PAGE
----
Post Date: February 5, 2014
(CQ Roll Call) — The House Judiciary Committee met Wednesday to renew a bipartisan task force created last year to examine ways to reverse what lawmakers on both sides of Capitol Hill view as a trend toward “over-criminalization” in the U.S. justice system.
Established in May, the task force has held a series of hearings to review federal criminal law and indicated early on that its work would extend beyond its initial six-month charter that lapsed Nov. 30.
On Wednesday, the Judiciary Committee adopted a resolution by voice vote renewing the panel’s authority — a step that requires no further action by the House. The renewal will last another six months, until Aug. 5.
The 10-member task force is led by Jim Sensenbrenner, R-Wis., and Robert C. Scott, D-Va., and consists of eight other Judiciary Committee members: Republicans Spencer Bachus of Alabama, Louie Gohmert of Texas, Raúl R. Labrador of Idaho and George Holding of North Carolina, along with Democrats Steve Cohen of Tennessee, Karen Bass of California, Hakeem Jeffries of New York and Hank Johnson of Georgia.
Johnson is new to the panel, replacing New York Democrat Jerrold Nadler. Judiciary Chairman Robert W. Goodlatte, R-Va., and ranking Democrat John Conyers Jr. of Michigan serve as ex officio panel members.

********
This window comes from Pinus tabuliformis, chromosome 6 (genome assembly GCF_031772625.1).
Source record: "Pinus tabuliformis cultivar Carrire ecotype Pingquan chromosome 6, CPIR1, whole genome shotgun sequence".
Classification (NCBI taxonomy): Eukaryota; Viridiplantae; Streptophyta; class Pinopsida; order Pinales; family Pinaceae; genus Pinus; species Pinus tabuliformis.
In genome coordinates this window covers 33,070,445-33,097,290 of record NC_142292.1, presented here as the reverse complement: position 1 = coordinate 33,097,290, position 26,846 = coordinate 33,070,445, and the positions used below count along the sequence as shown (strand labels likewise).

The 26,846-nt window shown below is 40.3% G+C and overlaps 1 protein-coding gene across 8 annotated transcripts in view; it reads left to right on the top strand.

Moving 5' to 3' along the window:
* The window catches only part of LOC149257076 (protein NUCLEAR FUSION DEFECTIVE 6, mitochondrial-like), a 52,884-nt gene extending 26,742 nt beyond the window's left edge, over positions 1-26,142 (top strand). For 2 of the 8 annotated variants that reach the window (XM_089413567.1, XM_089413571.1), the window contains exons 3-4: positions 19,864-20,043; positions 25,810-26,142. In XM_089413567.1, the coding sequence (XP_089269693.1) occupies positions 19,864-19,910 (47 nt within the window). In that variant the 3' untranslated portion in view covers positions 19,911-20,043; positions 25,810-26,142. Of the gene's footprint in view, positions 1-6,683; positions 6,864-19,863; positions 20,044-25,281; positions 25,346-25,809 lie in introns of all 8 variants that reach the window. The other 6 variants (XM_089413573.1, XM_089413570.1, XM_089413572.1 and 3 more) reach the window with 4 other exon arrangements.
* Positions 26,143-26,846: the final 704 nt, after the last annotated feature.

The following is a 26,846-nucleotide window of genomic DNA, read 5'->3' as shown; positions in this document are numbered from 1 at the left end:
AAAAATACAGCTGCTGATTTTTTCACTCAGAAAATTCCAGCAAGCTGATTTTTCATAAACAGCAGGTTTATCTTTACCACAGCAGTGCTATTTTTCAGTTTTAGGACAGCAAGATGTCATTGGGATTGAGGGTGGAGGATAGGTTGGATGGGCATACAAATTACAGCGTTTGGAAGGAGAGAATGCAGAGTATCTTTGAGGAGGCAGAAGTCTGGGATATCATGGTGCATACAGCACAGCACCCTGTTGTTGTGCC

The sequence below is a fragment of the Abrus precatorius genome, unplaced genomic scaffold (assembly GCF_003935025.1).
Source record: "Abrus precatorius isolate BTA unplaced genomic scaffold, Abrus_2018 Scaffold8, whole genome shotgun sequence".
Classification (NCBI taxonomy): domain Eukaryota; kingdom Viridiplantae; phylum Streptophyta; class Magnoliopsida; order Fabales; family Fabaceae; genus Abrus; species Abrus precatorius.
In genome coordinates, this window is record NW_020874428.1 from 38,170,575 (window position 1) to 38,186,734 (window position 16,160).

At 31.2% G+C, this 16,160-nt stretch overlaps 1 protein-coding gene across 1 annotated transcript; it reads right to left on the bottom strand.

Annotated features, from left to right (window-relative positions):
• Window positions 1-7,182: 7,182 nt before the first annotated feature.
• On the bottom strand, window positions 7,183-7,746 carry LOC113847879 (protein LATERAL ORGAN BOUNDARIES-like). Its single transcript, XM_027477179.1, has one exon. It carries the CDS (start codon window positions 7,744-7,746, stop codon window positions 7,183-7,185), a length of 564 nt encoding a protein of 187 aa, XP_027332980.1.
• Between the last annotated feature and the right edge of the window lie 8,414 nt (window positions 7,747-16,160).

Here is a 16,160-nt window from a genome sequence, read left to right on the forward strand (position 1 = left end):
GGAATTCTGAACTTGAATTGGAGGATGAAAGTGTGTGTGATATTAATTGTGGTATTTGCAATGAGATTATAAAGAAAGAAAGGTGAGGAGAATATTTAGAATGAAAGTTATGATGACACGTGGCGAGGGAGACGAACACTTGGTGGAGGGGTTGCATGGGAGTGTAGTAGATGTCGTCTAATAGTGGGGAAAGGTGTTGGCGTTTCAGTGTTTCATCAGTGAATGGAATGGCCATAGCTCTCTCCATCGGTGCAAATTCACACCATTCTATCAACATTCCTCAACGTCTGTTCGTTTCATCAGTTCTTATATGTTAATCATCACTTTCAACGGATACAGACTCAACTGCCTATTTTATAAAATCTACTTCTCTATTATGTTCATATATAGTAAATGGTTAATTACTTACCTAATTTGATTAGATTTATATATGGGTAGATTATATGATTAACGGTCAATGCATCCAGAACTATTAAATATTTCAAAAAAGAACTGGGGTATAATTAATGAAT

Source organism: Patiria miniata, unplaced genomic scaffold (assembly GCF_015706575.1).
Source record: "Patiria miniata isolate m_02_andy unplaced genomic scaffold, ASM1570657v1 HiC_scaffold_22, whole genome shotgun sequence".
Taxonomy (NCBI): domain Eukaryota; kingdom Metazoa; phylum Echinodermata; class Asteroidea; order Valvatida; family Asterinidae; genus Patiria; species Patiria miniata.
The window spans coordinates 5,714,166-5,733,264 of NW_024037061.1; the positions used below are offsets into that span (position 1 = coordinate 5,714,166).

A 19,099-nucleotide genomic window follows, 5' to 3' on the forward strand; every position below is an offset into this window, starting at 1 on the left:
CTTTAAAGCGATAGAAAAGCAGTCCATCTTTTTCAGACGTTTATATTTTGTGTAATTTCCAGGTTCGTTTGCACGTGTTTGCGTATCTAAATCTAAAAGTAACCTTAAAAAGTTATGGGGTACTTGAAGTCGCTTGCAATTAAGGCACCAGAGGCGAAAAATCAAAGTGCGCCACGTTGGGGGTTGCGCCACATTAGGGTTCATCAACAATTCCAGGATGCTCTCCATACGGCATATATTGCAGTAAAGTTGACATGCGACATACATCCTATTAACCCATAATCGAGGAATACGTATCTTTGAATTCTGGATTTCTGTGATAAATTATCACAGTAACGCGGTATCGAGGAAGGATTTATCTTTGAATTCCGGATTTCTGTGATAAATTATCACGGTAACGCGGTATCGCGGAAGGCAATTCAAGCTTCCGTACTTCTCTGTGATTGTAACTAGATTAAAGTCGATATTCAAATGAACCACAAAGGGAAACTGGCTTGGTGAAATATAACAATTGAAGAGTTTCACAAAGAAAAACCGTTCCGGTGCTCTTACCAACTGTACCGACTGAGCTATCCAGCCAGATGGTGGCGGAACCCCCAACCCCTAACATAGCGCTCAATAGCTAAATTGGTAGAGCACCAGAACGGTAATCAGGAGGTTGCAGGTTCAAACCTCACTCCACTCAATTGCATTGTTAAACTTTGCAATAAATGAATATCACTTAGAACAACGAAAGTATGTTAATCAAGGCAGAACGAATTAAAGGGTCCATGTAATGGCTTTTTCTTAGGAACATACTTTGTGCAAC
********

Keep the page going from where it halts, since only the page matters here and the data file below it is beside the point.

Goodlatte said Wednesday that the task force would soon conduct a review of federal sentencing policy, a move that mirrors an effort already underway across the Capitol. The Senate Judiciary Committee is working through legislative measures designed to reduce criminal penalties and expand rehabilitative programs for inmates.
The Senate panel could advance legislation (S 1675, S 1783) on Thursday that would let certain inmates participating in recidivism reduction programs qualify for earlier releases. Last week, it backed a measure (S 1410) to reduce mandatory minimum sentences for some drug crimes. A House companion (HR 3382) has yet to see legislative action.
Conyers voiced support Wednesday for the over-criminalization task force to review what he called “the scourge of mandatory minimums,” especially for nonviolent drug offenses.
“While there’s no doubt that some of these inmates are where they deserve to be, many others should be able to become productive members of our society,” Conyers said. “But mandatory minimums, which limit judicial discretion, prevent this from happening, and they’ve not made our nation any safer.”
Some lawmakers and many criminal justice advocates say the mandatory penalties are excessive and are a major factor in the growing size and cost of the federal correctional system. Read more